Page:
Serial Entrepreneurship: Learning by Doing?
Francine Lafontaine () and
No 20312, NBER Working Papers from National Bureau of Economic Research, Inc
Among typical entrepreneurs, is the serial entrepreneur more likely to succeed? If so, why? We answer these two questions using a comprehensive and unique data set on all establishments started at any time between 1990 and 2011 to sell taxable goods and services in the state of Texas. An entrepreneur is defined as the owner of a new business. A serial entrepreneur is one who opens repeat businesses. The success of the business is measured by the duration over which the business is in operation. The data show that serial entrepreneurship is relatively uncommon in retail trade. Of the almost 2.3 million retail businesses of small owners of new businesses in our data, only 25 percent are started by owners who have started at least one business before, and only 8 percent are started by an owner who is still operating at least one other business started earlier. However, once one becomes an entrepreneur for a second time, the probability of becoming one a third time, or fourth time, and so on, keeps rising. Moreover, we find that an owner's prior experience at starting a business increases the longevity of the next business opened, and that controlling for person fixed effects, prior experience still matters. Finally, experience at starting retail businesses in other sectors (e.g. a clothing store versus a repair shop) is beneficial as well, though not as much as same sector experience, and not in the restaurant sector. We conclude that prior experience imparts general skills that are useful in running the new business.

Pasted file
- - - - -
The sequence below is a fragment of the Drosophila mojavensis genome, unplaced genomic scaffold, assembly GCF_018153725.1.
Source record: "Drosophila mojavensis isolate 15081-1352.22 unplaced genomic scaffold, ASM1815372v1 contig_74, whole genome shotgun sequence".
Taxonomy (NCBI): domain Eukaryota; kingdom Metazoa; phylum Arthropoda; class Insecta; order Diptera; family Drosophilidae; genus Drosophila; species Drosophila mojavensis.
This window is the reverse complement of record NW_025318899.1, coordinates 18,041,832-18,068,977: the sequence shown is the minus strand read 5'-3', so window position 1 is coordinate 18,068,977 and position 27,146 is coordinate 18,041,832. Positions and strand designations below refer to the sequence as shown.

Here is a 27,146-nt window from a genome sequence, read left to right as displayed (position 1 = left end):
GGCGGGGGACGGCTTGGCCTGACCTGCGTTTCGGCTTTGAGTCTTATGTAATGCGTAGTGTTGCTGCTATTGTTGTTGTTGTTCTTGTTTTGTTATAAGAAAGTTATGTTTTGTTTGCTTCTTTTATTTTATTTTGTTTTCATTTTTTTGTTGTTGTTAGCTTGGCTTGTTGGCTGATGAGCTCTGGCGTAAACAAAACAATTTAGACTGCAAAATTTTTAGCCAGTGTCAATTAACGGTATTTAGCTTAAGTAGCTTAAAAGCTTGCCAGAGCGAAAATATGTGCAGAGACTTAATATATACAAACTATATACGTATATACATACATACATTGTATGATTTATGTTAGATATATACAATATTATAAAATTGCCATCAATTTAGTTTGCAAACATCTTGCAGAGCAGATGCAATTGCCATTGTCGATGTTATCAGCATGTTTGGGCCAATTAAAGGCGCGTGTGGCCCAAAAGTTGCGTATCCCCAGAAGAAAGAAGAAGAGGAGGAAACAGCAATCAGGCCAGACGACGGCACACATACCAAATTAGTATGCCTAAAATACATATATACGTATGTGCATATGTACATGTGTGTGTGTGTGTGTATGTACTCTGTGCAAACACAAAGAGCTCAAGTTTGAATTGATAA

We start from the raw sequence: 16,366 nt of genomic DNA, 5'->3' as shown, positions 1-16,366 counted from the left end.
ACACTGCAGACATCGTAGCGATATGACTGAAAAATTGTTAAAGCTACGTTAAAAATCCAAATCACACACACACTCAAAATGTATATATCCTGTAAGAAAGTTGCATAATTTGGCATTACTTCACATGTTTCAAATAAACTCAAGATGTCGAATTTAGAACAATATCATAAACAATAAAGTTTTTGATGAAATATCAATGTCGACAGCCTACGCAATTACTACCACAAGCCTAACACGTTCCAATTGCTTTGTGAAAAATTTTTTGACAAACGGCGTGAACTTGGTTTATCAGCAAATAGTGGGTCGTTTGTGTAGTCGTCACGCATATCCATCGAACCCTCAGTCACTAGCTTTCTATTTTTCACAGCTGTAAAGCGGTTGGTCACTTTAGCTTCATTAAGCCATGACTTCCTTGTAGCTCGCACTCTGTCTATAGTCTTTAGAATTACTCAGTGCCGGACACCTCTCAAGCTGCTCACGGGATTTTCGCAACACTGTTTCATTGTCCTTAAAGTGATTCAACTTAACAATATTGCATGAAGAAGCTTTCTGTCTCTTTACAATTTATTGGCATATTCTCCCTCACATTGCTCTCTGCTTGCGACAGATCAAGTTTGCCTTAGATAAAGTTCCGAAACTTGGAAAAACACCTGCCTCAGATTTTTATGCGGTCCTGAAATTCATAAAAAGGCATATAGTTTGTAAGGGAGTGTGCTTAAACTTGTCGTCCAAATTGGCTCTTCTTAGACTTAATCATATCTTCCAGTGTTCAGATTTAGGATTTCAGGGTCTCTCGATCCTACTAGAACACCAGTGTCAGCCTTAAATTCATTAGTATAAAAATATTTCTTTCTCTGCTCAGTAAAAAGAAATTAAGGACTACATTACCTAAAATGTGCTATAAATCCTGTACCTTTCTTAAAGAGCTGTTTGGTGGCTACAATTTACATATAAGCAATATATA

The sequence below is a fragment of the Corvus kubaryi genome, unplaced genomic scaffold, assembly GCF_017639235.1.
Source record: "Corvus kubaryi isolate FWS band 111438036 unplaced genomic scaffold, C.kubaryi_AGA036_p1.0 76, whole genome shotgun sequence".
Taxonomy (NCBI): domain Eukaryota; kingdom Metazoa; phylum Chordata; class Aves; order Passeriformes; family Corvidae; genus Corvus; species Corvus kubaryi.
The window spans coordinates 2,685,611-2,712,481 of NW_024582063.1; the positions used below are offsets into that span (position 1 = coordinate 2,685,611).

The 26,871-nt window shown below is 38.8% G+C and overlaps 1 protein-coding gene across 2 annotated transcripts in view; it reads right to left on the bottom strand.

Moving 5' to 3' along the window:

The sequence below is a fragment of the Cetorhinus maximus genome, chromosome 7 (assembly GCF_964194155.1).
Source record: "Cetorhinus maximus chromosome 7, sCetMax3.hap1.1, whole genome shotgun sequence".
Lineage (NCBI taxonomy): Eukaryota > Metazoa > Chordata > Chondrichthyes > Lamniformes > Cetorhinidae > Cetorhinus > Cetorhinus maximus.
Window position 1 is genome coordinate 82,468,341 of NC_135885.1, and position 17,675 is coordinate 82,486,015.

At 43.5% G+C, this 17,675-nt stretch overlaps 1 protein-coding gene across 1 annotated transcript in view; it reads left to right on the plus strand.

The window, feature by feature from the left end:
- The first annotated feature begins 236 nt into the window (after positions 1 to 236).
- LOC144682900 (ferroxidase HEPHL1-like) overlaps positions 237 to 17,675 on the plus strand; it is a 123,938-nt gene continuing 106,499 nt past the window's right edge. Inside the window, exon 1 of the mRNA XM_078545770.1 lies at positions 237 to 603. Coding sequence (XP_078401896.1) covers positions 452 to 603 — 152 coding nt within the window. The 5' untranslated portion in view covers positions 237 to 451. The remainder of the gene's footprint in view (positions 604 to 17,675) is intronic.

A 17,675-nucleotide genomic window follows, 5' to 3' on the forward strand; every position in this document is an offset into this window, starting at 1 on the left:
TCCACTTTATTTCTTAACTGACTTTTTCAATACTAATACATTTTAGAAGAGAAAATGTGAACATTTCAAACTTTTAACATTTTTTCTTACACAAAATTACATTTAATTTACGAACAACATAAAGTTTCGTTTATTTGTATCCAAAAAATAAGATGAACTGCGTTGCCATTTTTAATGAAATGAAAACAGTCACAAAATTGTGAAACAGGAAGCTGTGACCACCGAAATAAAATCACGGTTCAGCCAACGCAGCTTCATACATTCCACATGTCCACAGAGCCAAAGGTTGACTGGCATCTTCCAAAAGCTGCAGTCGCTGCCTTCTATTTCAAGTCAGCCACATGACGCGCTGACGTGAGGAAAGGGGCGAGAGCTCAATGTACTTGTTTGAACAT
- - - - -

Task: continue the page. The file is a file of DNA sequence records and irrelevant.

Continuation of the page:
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Published as Francine Lafontaine & Kathryn Shaw, 2016. "Serial Entrepreneurship: Learning by Doing?," Journal of Labor Economics, University of Chicago Press, vol. 34(S2), pages S000 - S000.
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